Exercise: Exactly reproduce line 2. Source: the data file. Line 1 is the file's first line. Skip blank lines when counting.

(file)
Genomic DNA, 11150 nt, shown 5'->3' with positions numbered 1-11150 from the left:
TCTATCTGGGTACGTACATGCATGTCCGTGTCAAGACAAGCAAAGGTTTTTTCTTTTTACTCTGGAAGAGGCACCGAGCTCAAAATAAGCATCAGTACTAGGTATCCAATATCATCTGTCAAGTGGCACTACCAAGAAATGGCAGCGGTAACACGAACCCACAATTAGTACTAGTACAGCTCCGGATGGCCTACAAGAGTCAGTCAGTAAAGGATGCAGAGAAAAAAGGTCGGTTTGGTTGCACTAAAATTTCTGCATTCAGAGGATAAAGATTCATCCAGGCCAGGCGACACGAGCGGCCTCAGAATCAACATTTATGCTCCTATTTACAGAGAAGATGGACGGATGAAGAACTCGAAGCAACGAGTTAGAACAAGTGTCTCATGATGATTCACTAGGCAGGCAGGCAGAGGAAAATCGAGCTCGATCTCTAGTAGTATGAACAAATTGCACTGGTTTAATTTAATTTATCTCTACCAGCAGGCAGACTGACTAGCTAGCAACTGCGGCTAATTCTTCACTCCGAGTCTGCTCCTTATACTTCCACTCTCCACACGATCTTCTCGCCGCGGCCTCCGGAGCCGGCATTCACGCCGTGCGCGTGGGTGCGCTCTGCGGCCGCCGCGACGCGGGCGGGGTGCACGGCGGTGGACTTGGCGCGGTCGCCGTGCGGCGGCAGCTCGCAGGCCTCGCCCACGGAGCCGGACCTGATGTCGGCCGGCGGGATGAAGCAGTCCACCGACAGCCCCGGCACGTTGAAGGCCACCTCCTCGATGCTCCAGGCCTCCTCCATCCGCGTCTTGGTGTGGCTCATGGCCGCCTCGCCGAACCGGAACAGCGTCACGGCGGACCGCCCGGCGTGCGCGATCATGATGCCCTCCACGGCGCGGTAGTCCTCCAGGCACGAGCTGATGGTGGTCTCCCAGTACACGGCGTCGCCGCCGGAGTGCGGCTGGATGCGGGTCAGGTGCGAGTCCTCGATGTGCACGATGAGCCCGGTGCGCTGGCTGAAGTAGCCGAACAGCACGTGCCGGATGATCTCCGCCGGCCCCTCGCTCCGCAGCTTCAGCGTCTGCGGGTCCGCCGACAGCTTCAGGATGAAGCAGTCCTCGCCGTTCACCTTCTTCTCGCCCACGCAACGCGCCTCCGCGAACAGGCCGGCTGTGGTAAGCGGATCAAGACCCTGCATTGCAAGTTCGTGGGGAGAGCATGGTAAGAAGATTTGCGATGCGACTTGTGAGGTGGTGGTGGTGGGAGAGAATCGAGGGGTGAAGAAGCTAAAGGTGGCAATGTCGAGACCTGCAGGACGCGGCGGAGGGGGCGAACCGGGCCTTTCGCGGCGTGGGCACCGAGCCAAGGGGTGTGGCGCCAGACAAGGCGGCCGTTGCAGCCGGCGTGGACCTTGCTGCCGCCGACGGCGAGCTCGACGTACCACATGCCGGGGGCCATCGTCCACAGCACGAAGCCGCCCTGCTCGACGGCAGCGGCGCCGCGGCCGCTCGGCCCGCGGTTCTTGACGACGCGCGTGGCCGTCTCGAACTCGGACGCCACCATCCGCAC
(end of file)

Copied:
TCTATCTGGGTACGTACATGCATGTCCGTGTCAAGACAAGCAAAGGTTTTTTCTTTTTACTCTGGAAGAGGCACCGAGCTCAAAATAAGCATCAGTACTAGGTATCCAATATCATCTGTCAAGTGGCACTACCAAGAAATGGCAGCGGTAACACGAACCCACAATTAGTACTAGTACAGCTCCGGATGGCCTACAAGAGTCAGTCAGTAAAGGATGCAGAGAAAAAAGGTCGGTTTGGTTGCACTAAAATTTCTGCATTCAGAGGATAAAGATTCATCCAGGCCAGGCGACACGAGCGGCCTCAGAATCAACATTTATGCTCCTATTTACAGAGAAGATGGACGGATGAAGAACTCGAAGCAACGAGTTAGAACAAGTGTCTCATGATGATTCACTAGGCAGGCAGGCAGAGGAAAATCGAGCTCGATCTCTAGTAGTATGAACAAATTGCACTGGTTTAATTTAATTTATCTCTACCAGCAGGCAGACTGACTAGCTAGCAACTGCGGCTAATTCTTCACTCCGAGTCTGCTCCTTATACTTCCACTCTCCACACGATCTTCTCGCCGCGGCCTCCGGAGCCGGCATTCACGCCGTGCGCGTGGGTGCGCTCTGCGGCCGCCGCGACGCGGGCGGGGTGCACGGCGGTGGACTTGGCGCGGTCGCCGTGCGGCGGCAGCTCGCAGGCCTCGCCCACGGAGCCGGACCTGATGTCGGCCGGCGGGATGAAGCAGTCCACCGACAGCCCCGGCACGTTGAAGGCCACCTCCTCGATGCTCCAGGCCTCCTCCATCCGCGTCTTGGTGTGGCTCATGGCCGCCTCGCCGAACCGGAACAGCGTCACGGCGGACCGCCCGGCGTGCGCGATCATGATGCCCTCCACGGCGCGGTAGTCCTCCAGGCACGAGCTGATGGTGGTCTCCCAGTACACGGCGTCGCCGCCGGAGTGCGGCTGGATGCGGGTCAGGTGCGAGTCCTCGATGTGCACGATGAGCCCGGTGCGCTGGCTGAAGTAGCCGAACAGCACGTGCCGGATGATCTCCGCCGGCCCCTCGCTCCGCAGCTTCAGCGTCTGCGGGTCCGCCGACAGCTTCAGGATGAAGCAGTCCTCGCCGTTCACCTTCTTCTCGCCCACGCAACGCGCCTCCGCGAACAGGCCGGCTGTGGTAAGCGGATCAAGACCCTGCATTGCAAGTTCGTGGGGAGAGCATGGTAAGAAGATTTGCGATGCGACTTGTGAGGTGGTGGTGGTGGGAGAGAATCGAGGGGTGAAGAAGCTAAAGGTGGCAATGTCGAGACCTGCAGGACGCGGCGGAGGGGGCGAACCGGGCCTTTCGCGGCGTGGGCACCGAGCCAAGGGGTGTGGCGCCAGACAAGGCGGCCGTTGCAGCCGGCGTGGACCTTGCTGCCGCCGACGGCGAGCTCGACGTACCACATGCCGGGGGCCATCGTCCACAGCACGAAGCCGCCCTGCTCGACGGCAGCGGCGCCGCGGCCGCTCGGCCCGCGGTTCTTGACGACGCGCGTGGCCGTCTCGAACTCGGACGCCACCATCCGCAC